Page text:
Spring classes will be delivered in a combination of in-person, hybrid and online models to reduce the number of people in buildings.

The college also removed high-touch shared items such as markers, scissors and pens from office and classroom spaces. For additional protection, plexiglass shields were added to classrooms, offices, labs, libraries and other spaces.

Students and staff will be encouraged to hold outdoor or virtual meetings when more than 10 people need to meet and physical distancing would be difficult to achieve. Face coverings are required in all buildings on campus, the reopening plan states, and must also be worn outside when six feet of physical distance is not possible.

Edson said all employees and students will receive a COVID-19 wellness bag that includes hand sanitizer, a branded face mask and a thermometer.

On-campus dining services will implement physical distancing guidelines, decrease capacity, eliminate self-serve stations and discontinue use of refillable cups. To-go boxes will be available and grab-and-go eating will be encouraged, Lemasters said.

All students living on campus will be given individual rooms, Lemasters said.

The college also will increase cleaning routines of residence halls, laundry rooms, classrooms, restrooms, locker rooms and other shared spaces. Theater events, athletic events and other concerts will be streamed online and won’t have live audiences.

“It’s going to take a little getting used to, but I’m willing to make that adjustment if it means I can go back,” Starks said.

Random testing

A big factor in deciding to reopen campus for the spring, Willis said, was access to testing. The college is still planning details for testing, but Willis said they currently plan to randomly test a percentage of the faculty and students every week in addition to testing those who are symptomatic or have been in close contact with a COVID-19 positive person. Willis added the college hopes to test the entire on-campus population during the first week of classes.

“We’ve been able to watch other places and see what worked and learn from what we’ve heard from our peers and colleagues,” Willis said.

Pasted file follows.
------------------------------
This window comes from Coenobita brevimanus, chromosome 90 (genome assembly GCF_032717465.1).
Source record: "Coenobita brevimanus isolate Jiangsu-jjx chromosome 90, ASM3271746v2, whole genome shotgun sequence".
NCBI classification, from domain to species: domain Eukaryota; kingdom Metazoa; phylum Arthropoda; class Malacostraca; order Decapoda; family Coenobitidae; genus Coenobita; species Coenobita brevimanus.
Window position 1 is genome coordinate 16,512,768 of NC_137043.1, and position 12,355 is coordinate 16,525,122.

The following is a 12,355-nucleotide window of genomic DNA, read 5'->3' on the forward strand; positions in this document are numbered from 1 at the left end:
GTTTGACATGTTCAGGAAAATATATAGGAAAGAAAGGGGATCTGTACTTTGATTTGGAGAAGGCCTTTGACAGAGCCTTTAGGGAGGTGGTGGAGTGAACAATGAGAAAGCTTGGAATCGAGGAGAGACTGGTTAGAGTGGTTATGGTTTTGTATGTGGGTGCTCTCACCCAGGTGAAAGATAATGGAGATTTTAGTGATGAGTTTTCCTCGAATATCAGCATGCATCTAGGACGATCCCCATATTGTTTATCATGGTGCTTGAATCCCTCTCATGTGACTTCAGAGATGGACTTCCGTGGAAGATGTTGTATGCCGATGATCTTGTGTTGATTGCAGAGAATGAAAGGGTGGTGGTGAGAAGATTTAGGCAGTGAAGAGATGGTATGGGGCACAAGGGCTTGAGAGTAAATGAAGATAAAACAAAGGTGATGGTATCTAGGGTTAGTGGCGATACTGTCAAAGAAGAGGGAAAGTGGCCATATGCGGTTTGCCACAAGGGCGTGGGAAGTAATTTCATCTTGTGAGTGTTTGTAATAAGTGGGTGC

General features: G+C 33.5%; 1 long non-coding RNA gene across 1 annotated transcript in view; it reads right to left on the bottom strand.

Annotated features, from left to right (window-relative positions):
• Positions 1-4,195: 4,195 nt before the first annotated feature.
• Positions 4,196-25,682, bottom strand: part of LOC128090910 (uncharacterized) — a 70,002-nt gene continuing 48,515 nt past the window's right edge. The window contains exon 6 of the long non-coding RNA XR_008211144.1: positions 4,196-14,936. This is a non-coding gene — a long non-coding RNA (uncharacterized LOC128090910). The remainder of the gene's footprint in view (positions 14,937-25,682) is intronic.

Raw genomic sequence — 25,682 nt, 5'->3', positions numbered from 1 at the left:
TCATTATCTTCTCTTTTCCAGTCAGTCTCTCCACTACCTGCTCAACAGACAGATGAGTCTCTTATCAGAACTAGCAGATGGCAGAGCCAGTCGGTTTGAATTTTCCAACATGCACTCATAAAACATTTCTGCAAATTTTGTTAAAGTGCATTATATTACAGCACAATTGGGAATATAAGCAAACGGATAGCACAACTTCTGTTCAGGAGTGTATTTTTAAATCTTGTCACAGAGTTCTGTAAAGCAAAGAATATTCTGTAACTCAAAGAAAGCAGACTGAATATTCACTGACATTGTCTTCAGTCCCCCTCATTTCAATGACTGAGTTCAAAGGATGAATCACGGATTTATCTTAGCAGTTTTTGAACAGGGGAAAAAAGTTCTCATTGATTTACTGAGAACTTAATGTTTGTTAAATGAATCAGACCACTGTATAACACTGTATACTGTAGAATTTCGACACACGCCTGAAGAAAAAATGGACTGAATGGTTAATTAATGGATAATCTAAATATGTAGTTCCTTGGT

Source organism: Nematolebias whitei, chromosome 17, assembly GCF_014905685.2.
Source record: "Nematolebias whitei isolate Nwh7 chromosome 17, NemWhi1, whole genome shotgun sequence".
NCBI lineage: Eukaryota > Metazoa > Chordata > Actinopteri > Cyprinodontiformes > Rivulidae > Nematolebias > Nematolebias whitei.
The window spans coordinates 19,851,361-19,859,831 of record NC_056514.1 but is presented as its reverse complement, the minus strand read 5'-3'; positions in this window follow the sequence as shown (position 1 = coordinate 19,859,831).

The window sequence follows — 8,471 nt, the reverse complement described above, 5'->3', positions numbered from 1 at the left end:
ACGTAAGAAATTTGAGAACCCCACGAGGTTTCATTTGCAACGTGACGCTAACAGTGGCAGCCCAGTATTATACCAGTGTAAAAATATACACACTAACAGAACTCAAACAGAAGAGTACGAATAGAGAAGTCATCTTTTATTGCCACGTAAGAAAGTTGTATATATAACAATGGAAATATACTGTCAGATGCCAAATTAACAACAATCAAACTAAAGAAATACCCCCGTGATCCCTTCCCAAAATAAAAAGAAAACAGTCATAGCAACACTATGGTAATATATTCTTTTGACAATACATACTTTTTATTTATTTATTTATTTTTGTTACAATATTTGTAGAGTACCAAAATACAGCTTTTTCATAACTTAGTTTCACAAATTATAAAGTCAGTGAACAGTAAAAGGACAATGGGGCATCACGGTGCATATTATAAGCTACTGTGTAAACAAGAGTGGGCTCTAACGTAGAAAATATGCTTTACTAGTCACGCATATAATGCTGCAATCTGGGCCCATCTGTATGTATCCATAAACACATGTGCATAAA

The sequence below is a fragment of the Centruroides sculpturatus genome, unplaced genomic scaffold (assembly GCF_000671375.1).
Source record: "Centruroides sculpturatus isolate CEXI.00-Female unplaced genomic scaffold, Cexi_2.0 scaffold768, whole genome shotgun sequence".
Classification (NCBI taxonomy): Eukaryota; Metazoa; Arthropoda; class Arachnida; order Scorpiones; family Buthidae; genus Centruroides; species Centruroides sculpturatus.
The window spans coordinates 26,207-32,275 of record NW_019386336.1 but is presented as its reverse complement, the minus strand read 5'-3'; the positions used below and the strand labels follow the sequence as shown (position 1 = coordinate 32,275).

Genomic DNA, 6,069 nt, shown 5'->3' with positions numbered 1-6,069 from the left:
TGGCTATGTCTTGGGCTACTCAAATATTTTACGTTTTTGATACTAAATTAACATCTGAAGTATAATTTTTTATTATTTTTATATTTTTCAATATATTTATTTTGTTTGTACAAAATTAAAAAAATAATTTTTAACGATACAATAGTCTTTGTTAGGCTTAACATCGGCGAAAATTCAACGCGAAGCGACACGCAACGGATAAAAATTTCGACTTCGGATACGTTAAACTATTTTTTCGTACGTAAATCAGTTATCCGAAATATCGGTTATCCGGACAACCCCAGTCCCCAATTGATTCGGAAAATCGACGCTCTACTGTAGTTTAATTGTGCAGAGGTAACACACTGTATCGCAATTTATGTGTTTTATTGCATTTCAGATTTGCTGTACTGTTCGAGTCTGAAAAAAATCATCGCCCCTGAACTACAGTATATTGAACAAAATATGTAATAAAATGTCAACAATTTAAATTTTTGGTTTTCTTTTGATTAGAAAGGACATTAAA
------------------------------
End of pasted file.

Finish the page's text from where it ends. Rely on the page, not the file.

The task force maintains close contact with the local health department, as well as Centra, the Virginia Association of College and University Medical Directors, the Council of Independent Colleges in Virginia and the American College Health Association.

The reopening plan outlines what circumstances may cause the college to “pause” on-campus activity, or shutdown campus all together. A “pause” would be a short-term, one- to two-week stop to in-person classes and a move to online delivery, and could be triggered by directive from the governor, a surge in community cases of COVID-19 or an on-campus outbreak of two or more cases that “constituted an appreciable threat of community spread,” the reopening plan states.

A shutdown, however, would mean moving all classes online for the remainder of the semester and shutting down campus to students and most staff members. A shutdown would be considered if the college reaches capacity for isolation and quarantine of residential students, sees an on-campus COVID-19 test positivity rate of more than 5% within a two-week period, or loses access to asymptomatic testing.

These guidelines are not set in stone, Willis said, and a decision to pause or shut down campus would be made in consultation with local and state health officials. The reopening plan and the frequently asked questions documents, Willis said, are adjusted as new information becomes available.

“All of these are living documents,” Willis said. “The one thing we do know is that things change very rapidly with COVID.”Willis said the task force continues to monitor COVID-19 cases and trends in Lynchburg and the surrounding area, as those trends could affect the college’s ability to remain open.

“We have our fingers on the pulse of what’s going on locally and regionally,” Willis said. “We would be irresponsible if we didn’t pay attention to what was going on beyond the red brick wall.”

Starks said even with all the changes, she can’t wait to be back on campus with her friends. She and her friends are already planning hikes and other outdoor activities so they can see each other safely when they all return.